Put Spears Back In? (Since Oblivion) Tons of incessant, angry fan requests (leading up to Oblivion, anyway). Technologically doable, if not efficient in terms of resources allocated. Doesn’t directly contradict any design goals. And yet…there aren’t many good mods out there for spears, are there? Plenty of people are willing to complain, but how many people pass the ultimate acid test–actually doing something about it? So again, probably not worth it.
Dragon Riding? Fan requests, mods, fits in fine with dev goals. Only, uh, how the heck are you going to program this? There’s a reason the mods are janky; implementing this requires a lot of changes to how the world is simulated. For now, aerial mounts are a no…but man, that fan intensity. Don’t be surprised if one of the next two titles is a.) designed so that flying is feasible in the overworld, impossible in towns, and b.) features winged birdlike mounts as a major selling point dropped (probably literally from off-camera while bearing the iconic character as rider) in the first trailer.
Hoods? (After Morrowind) Everybody wanted hoods in Morrowind. Tons of mods existed and there’s no good logistical or technical reason to leave them out. So hoods went from “not on the development radar” to “a substantial consideration from Oblivion onward.”
Horses? (After Morrowind) Dropped from Morrowind, but after a certain amount of indignation (which would have doubtless spawned more mod attention if the scene was bigger at the time) they were back in Oblivion, just in time for the technical considerations of 3D mounts to be worked out. Then it was time to work on the fan backlash to that and get mounted combat working.
Two-Weapon Fighting? (Since Fuggin’ Forever) People have demanded this since Morrowind. They’ve been modding this since Morrowind. This clearly isn’t something Bethesda cared about on their own–they haven’t put it in any of the games that came before, haven’t even brought it up–but it seems as though if the crowd’s asking for it, they were willing to sit down and do it right.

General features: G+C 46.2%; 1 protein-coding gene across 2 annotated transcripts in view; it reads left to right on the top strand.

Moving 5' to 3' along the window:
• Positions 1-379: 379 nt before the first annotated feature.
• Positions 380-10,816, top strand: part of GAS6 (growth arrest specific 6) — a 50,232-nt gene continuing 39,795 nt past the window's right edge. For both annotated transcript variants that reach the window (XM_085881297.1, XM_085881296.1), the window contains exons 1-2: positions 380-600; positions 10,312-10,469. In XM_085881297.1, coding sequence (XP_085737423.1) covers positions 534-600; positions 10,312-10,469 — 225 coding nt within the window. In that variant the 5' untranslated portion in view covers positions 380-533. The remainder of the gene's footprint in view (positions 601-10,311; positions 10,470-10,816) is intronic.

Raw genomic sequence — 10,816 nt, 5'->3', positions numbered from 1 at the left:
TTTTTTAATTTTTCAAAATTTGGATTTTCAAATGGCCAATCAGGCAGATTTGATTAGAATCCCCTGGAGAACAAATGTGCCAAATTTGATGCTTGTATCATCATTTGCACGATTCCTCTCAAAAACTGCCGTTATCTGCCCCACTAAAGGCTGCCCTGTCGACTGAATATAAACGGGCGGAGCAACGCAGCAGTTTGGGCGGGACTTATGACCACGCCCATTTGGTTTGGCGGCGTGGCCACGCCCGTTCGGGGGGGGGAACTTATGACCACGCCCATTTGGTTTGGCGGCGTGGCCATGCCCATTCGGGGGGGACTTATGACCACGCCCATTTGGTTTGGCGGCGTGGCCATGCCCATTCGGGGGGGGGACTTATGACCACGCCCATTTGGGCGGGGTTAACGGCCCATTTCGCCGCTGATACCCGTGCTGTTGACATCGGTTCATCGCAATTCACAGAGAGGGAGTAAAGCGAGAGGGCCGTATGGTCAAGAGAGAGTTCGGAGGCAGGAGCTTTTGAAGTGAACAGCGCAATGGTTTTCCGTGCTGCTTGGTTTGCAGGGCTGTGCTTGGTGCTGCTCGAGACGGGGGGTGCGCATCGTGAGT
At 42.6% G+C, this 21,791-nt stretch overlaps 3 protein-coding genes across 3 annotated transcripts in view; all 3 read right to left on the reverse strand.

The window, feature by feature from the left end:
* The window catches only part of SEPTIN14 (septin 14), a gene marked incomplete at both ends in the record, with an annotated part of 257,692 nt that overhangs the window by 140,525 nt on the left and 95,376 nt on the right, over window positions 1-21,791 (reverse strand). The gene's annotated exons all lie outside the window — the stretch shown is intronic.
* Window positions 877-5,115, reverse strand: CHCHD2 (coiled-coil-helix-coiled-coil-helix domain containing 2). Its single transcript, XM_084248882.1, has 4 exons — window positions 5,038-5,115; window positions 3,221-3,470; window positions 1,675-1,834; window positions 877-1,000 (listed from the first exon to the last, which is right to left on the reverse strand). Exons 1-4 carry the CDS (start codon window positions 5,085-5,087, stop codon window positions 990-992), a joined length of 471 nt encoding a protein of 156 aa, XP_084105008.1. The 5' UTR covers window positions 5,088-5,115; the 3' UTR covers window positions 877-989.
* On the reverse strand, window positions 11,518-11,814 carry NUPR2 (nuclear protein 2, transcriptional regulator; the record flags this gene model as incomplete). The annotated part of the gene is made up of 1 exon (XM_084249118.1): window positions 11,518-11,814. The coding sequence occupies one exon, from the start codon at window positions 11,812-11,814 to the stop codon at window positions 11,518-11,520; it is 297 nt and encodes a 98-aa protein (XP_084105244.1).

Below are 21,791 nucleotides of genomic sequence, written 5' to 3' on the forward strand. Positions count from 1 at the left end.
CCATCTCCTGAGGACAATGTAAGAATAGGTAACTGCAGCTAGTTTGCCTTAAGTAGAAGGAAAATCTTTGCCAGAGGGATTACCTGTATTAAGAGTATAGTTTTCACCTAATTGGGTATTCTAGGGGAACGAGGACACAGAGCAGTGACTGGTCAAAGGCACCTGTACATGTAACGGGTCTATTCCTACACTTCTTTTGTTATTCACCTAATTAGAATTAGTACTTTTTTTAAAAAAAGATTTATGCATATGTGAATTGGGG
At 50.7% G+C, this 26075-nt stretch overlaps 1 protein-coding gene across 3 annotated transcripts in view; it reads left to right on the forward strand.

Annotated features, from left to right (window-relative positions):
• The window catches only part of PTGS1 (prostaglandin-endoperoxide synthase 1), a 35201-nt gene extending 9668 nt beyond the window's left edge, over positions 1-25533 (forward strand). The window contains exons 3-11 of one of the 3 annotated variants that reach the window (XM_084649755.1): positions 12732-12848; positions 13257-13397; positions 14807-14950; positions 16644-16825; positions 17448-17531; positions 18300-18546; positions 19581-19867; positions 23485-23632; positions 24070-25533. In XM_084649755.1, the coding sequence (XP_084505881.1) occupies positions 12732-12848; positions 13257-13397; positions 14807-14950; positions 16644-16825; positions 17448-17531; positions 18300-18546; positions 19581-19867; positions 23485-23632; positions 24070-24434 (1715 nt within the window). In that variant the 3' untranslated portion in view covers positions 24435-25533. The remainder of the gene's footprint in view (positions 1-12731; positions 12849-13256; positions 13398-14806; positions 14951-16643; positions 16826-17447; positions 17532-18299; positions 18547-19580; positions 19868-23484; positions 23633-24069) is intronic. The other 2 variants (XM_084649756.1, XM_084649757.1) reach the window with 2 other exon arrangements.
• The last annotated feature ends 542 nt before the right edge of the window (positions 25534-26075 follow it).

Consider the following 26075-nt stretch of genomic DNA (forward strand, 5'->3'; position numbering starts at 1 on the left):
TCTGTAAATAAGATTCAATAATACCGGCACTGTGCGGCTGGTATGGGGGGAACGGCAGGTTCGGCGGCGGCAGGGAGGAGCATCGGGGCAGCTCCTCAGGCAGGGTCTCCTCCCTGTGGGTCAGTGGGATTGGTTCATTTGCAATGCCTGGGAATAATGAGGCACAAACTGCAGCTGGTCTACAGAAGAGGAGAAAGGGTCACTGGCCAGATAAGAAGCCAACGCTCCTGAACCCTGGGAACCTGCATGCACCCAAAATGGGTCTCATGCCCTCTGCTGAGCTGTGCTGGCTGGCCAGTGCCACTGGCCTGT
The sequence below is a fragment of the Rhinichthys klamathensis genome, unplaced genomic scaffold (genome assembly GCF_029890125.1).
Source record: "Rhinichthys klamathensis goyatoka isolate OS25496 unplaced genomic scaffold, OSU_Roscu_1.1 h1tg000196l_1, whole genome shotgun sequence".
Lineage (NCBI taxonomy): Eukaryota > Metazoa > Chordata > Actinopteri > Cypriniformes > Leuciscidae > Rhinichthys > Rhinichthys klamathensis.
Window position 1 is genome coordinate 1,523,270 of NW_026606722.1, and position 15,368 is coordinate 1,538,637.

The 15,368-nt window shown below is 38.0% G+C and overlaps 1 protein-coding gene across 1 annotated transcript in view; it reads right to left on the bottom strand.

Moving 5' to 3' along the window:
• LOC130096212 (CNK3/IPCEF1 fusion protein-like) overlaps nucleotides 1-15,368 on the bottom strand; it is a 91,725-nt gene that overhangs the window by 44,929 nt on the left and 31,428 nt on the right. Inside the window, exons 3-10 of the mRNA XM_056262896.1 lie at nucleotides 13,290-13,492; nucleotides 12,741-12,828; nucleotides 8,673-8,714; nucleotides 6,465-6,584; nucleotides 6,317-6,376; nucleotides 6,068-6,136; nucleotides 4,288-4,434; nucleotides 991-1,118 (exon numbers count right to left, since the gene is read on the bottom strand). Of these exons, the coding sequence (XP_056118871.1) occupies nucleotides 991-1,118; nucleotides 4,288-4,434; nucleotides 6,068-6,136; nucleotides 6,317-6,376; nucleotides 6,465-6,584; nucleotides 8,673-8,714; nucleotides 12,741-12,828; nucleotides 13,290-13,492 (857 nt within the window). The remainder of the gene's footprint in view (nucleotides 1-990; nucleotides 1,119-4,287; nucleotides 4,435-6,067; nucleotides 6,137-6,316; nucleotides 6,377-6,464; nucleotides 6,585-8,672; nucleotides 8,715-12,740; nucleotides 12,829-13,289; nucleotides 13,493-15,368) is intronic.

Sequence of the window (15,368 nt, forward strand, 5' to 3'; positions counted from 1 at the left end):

There’s one thing I think is important to remember about Bethesda: their fanbase has swollen tremendously with every installment. From Arena through Skyrim, every game they’ve put out has effectively doubled their audience. It is reasonable to ask them to listen to that audience–and I will put it to you that they absolutely do that. What is not reasonable, or at least not practical, is to ask them to listen to their “oldest” and “core” fans, because that’s the one group that’s guaranteed to be the minority.
If everybody who loved Morrowind stopped buying TES games tomorrow–absolutely all of them boycotting in unison, something that routinely fails to happen in videogames–I’m not sure Bethesda would ever notice.
And now: if you’ve got any questions about any game in the franchise, or any topic about the franchise, please post them below. I’ll try to get to all of them in my final posts.
The Best of 2014
My picks for what was important, awesome, or worth talking about in 2014.
Why The Christmas Shopping Season is Worse Every Year
Everyone hates Black Friday sales. Even retailers! So why does it exist?
What is Vulkan?
There's a new graphics API in town. What does that mean, and why do we need it?
Batman: Arkham Origins
A breakdown of how this game faltered when the franchise was given to a different studio.
Bethesda NEVER Understood Fallout
Let's count up the ways in which Bethesda has misunderstood and misused the Fallout property.